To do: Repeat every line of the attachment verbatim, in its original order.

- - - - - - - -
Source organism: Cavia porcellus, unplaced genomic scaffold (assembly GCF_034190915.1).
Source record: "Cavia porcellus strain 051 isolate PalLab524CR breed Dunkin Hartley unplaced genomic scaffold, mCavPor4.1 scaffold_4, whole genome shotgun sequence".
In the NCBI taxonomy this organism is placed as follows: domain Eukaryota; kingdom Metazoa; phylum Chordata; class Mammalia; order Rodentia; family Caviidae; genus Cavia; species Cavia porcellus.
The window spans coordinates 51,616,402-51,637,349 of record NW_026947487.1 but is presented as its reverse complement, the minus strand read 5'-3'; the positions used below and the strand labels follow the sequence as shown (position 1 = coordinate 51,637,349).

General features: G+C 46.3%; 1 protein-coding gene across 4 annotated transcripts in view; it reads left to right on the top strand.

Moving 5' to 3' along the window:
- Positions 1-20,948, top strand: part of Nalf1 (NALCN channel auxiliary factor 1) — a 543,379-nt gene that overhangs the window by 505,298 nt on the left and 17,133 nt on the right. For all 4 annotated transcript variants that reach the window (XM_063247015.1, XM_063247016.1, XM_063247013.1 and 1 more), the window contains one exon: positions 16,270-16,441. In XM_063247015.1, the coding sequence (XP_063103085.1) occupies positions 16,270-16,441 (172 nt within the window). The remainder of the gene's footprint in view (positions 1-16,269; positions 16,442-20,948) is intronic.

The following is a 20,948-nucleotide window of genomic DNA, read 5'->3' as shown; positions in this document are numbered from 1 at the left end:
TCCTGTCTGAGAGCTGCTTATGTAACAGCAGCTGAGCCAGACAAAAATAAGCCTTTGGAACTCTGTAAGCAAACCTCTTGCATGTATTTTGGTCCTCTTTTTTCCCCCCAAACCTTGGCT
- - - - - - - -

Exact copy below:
Source organism: Cavia porcellus, unplaced genomic scaffold (assembly GCF_034190915.1).
Source record: "Cavia porcellus strain 051 isolate PalLab524CR breed Dunkin Hartley unplaced genomic scaffold, mCavPor4.1 scaffold_4, whole genome shotgun sequence".
In the NCBI taxonomy this organism is placed as follows: domain Eukaryota; kingdom Metazoa; phylum Chordata; class Mammalia; order Rodentia; family Caviidae; genus Cavia; species Cavia porcellus.
The window spans coordinates 51,616,402-51,637,349 of record NW_026947487.1 but is presented as its reverse complement, the minus strand read 5'-3'; the positions used below and the strand labels follow the sequence as shown (position 1 = coordinate 51,637,349).

General features: G+C 46.3%; 1 protein-coding gene across 4 annotated transcripts in view; it reads left to right on the top strand.

Moving 5' to 3' along the window:
- Positions 1-20,948, top strand: part of Nalf1 (NALCN channel auxiliary factor 1) — a 543,379-nt gene that overhangs the window by 505,298 nt on the left and 17,133 nt on the right. For all 4 annotated transcript variants that reach the window (XM_063247015.1, XM_063247016.1, XM_063247013.1 and 1 more), the window contains one exon: positions 16,270-16,441. In XM_063247015.1, the coding sequence (XP_063103085.1) occupies positions 16,270-16,441 (172 nt within the window). The remainder of the gene's footprint in view (positions 1-16,269; positions 16,442-20,948) is intronic.

The following is a 20,948-nucleotide window of genomic DNA, read 5'->3' as shown; positions in this document are numbered from 1 at the left end:
TCCTGTCTGAGAGCTGCTTATGTAACAGCAGCTGAGCCAGACAAAAATAAGCCTTTGGAACTCTGTAAGCAAACCTCTTGCATGTATTTTGGTCCTCTTTTTTCCCCCCAAACCTTGGCT